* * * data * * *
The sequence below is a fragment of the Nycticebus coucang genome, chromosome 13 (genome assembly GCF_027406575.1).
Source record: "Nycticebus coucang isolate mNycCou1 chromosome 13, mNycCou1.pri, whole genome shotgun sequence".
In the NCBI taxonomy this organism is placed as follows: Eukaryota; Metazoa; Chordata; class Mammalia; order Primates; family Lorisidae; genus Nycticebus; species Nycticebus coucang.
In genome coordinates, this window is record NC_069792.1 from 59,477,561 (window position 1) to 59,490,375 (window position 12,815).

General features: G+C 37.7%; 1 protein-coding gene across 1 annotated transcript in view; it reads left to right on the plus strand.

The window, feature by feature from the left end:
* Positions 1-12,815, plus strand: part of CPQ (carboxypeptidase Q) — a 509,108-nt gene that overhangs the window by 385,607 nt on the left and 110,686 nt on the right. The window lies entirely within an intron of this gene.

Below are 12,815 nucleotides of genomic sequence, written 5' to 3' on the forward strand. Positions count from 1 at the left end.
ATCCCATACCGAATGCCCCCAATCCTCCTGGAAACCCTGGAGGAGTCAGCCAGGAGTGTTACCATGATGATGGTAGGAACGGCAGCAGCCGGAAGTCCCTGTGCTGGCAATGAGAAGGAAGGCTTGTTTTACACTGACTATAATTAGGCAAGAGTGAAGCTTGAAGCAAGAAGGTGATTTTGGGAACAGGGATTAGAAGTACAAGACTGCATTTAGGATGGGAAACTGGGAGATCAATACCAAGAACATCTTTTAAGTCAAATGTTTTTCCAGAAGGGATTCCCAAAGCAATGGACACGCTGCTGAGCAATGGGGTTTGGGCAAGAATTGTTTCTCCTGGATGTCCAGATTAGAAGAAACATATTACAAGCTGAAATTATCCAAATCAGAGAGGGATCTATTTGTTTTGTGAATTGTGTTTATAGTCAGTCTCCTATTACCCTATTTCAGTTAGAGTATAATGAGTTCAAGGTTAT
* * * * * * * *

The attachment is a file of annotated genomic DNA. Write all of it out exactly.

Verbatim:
The sequence below is a fragment of the Nycticebus coucang genome, chromosome 13 (genome assembly GCF_027406575.1).
Source record: "Nycticebus coucang isolate mNycCou1 chromosome 13, mNycCou1.pri, whole genome shotgun sequence".
In the NCBI taxonomy this organism is placed as follows: Eukaryota; Metazoa; Chordata; class Mammalia; order Primates; family Lorisidae; genus Nycticebus; species Nycticebus coucang.
In genome coordinates, this window is record NC_069792.1 from 59,477,561 (window position 1) to 59,490,375 (window position 12,815).

General features: G+C 37.7%; 1 protein-coding gene across 1 annotated transcript in view; it reads left to right on the plus strand.

The window, feature by feature from the left end:
* Positions 1-12,815, plus strand: part of CPQ (carboxypeptidase Q) — a 509,108-nt gene that overhangs the window by 385,607 nt on the left and 110,686 nt on the right. The window lies entirely within an intron of this gene.

Below are 12,815 nucleotides of genomic sequence, written 5' to 3' on the forward strand. Positions count from 1 at the left end.
ATCCCATACCGAATGCCCCCAATCCTCCTGGAAACCCTGGAGGAGTCAGCCAGGAGTGTTACCATGATGATGGTAGGAACGGCAGCAGCCGGAAGTCCCTGTGCTGGCAATGAGAAGGAAGGCTTGTTTTACACTGACTATAATTAGGCAAGAGTGAAGCTTGAAGCAAGAAGGTGATTTTGGGAACAGGGATTAGAAGTACAAGACTGCATTTAGGATGGGAAACTGGGAGATCAATACCAAGAACATCTTTTAAGTCAAATGTTTTTCCAGAAGGGATTCCCAAAGCAATGGACACGCTGCTGAGCAATGGGGTTTGGGCAAGAATTGTTTCTCCTGGATGTCCAGATTAGAAGAAACATATTACAAGCTGAAATTATCCAAATCAGAGAGGGATCTATTTGTTTTGTGAATTGTGTTTATAGTCAGTCTCCTATTACCCTATTTCAGTTAGAGTATAATGAGTTCAAGGTTAT